Incumbent, challenger square off in Gulfport
By AMY WIMMER
© St. Petersburg Times, published February 28, 2001
GULFPORT -- In Ward 4, where the city is primed to kick off its long-planned revitalization of 49th Street, the incumbent and his challenger are running the same race they ran two years ago.
Larry Cooper has been on the City Council since 1996 and first suggested focusing on 49th Street, a plan that is about to come to fruition. Ernest Stone, who has made several bids for elected office, including a run against Cooper for the Ward 4 seat two years ago, sat on the council-appointed committee that worked out the details of that plan.
Stone said he's pleased with his committee's work, but he also fears the council is taking too long to implement the plan.
"I think we can push just a little bit better, move it a little bit better," Stone said.
He has other ideas for the city, including hiring more police officers. Stone said he thinks Gulfport should hire eight new officers and increase its police presence in his ward, particularly on 49th Street, where he says business owners complain they do not see enough of Gulfport police.
He said the city could fund the officers by cutting back on its overtime budget for police officers. He also believes City Manager Bob Lee, who earns $97,000 in salary and annual bonus, makes too much money.
That could change soon in a plan supported by both Cooper and Stone. Gulfport recently purchased a property on 49th Street that it plans to use for, among other things, a police substation.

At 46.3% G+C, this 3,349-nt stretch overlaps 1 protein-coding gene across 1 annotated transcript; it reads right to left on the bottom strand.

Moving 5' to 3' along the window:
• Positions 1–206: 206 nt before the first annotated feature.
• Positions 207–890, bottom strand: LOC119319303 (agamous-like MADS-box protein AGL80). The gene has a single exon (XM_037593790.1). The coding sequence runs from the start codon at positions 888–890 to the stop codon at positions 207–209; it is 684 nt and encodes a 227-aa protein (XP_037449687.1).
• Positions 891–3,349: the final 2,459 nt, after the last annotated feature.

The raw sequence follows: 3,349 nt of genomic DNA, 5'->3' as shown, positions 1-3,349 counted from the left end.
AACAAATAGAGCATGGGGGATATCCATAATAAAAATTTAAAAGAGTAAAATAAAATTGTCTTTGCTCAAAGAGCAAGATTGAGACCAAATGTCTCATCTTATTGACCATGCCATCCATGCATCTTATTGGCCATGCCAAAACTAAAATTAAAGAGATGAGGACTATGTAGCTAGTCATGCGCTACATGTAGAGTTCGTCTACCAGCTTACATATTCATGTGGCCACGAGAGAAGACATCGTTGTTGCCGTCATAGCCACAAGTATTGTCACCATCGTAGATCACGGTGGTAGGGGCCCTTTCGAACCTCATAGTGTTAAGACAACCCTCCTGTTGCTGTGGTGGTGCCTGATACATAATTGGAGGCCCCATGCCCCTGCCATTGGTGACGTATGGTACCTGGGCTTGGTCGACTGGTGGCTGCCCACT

Other issues for Stone include Gulfport's absentee landlord problem and the fact that the city uses firefighters to handle code enforcement.
"I think it's time for a change," Stone said, explaining why he wants to replace Cooper on the council. Stone also thinks the current council does little to investigate city issues and is too agreeable.
Cooper refutes the suggestion that council members always agree with each other. He said each individual researches issues before council meetings, which explains why few questions are asked publicly.
Cooper is running again mostly because he wants to see the 49th Street redevelopment initiative put into effect.
"The perception you get when you come in from 49th Street from the north into Gulfport, is a perception that I think needs to be changed out there," Cooper said.
Besides the street itself, Cooper is excited about the drainage improvements at Tomlinson Park, the new amenities for that park and other highlights of the redevelopment plan.
Ultimately, he hopes to get better lighting, sidewalks and curbing in the neighborhoods surrounding 49th Street. Cooper said he is also proud of the additional fire hydrants and resurfaced streets completed in Ward 4 over the last two years.
Additionally, Cooper said he would like to see reclaimed water come to Gulfport, though that could only happen if the residents clearly supported it. Reclaimed water hookups are generally paid for with assessments charged to individual homeowners.
In their backgrounds, Stone and Cooper both have criminal records, though Stone's is more recent.
Stone's record dates back to 1975, when he was found guilty of driving under the influence. In 1980, he pleaded no contest to misdemeanor charges of disorderly intoxication and resisting arrest without violence. He was sentenced to six months' probation and ordered to undergo a psychiatric evaluation.